As you start the New Year, some of you may set goals, make resolutions, ignore or consider and implement both. As a friend just suggested he wants to resolve to be nicer, kinder, more loving and a better listener; I like these resolutions. For those of you who bought memberships to the gym resolved to lose those extra pounds and tone those body parts I applaud you – stick with it!
I’m suggesting “No” resolutions: how to say “no” to parts of your life that bring on stress, frustration and self-doubt.
In The Denver Post, 1 January 2017, Rhett Power wrote a “2017 Starter Guide, Set the tone for the year with a few manageable goals.” The quick bullet list started with 30 techniques to manage stress and number 1 was “Learn to say no.” This is my focus for “No” Resolutions 2017.
In my “Getting to ‘No’ You” workshops I ask the attendees why it’s hard to say “no” to so many people in various areas of their lives. “I want to be the go-to person.” “I want to be liked.” “Guilt.” “My boss is, well, the boss.” “I feel compelled….” “I feel….”: you fill in the blank As adults we find it increasingly hard to say “no” to anyone, whether it be a personal ask, a community ask, a professional ask, or a loved one ask.
You have a choice! What choices you make – both poor and good – reflect on your future. Your self-respect also comes into play; stand up for your values, what you believe in and it shows.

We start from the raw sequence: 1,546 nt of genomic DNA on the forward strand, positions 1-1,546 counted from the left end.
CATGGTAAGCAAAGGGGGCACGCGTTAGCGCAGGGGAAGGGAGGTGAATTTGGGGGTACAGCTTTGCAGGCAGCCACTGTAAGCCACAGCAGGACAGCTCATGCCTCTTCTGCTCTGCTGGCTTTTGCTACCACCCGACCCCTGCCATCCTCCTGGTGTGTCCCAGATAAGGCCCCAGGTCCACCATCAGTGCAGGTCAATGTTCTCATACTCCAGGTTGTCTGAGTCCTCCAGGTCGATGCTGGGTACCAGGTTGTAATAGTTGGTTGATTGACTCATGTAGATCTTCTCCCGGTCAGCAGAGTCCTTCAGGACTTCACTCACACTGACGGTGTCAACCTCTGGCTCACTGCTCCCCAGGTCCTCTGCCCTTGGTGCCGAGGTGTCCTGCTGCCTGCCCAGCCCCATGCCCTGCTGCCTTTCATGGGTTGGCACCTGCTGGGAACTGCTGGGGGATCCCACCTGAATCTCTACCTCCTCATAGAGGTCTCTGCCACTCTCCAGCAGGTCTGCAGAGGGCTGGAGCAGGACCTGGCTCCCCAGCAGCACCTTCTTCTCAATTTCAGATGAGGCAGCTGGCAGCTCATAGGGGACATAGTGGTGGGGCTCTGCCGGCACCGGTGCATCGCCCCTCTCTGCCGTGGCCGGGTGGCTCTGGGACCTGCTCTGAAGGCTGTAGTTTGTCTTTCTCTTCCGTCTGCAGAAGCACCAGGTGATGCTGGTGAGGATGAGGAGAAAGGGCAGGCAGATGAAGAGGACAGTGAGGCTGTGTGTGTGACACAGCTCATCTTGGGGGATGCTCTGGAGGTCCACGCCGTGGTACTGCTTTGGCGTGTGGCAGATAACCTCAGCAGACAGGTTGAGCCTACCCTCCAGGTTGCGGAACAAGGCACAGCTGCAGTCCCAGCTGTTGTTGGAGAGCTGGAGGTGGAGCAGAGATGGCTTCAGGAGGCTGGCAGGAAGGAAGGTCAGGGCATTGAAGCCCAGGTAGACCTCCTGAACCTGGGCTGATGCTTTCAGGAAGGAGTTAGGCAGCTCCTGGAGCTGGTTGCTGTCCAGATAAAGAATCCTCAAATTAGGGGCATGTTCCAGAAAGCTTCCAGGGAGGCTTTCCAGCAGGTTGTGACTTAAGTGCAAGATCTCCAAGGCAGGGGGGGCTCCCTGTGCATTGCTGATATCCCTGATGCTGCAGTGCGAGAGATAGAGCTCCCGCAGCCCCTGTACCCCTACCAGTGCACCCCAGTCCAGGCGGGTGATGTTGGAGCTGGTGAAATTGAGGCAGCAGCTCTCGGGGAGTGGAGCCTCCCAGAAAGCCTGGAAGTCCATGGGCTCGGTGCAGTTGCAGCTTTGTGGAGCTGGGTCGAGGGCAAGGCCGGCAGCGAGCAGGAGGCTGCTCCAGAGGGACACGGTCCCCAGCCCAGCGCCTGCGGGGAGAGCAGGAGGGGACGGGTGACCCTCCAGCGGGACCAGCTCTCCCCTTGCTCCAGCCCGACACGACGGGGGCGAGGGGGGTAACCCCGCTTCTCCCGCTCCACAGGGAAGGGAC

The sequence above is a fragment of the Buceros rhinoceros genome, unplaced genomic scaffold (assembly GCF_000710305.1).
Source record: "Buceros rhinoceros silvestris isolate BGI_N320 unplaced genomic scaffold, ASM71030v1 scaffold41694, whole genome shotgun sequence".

Are you overwhelmed? Do you go home at night exhausted and wake up exhausted because your brain can’t turn off thinking about all the “to do’s”? When do you relax? When do you take time for your family, friends and/or yourself?
If you had a gift box and inside was your good health by itself, you’d cherish that, wouldn’t you? What if instead that box contained various other items alongside health: your iPhone, your computer, a community project, two or three work projects, volunteer obligations, family obligations, “yes” in bold letters, clutter, to-do lists, etc.? They diminish the value of “health”; lessen its significance and blurs its importance.
Make health a number one priority this year, and saying no helps.
“No” resolutions include fewer overwhelming work projects; finish one project completely and focus on that goal before you start a new project. As the saying goes, “Let me drop everything and work on your problem.” Your brain can only focus on one task at a time, even when people talk about multi-tasking. Your brain needs time to rejuvenate itself; it’s your responsibility to let that happen.
Learn to say no and stick to that resolution. When you take time for yourself and maintain your sanity and good health, you are more valuable to others in all aspects of your life.
Give that gift of health to yourself this year and Velcro it to your brain. “No,” though hard to say, will create space in your world for your good health – both mental and physical. The more you practice saying no, the easier it is. Learn to prioritize what and who are important, and then the no is also a gift.
Without your good health you can’t be the best to anyone – at home, work or community.
Here’s to your healthy and abundant 2017.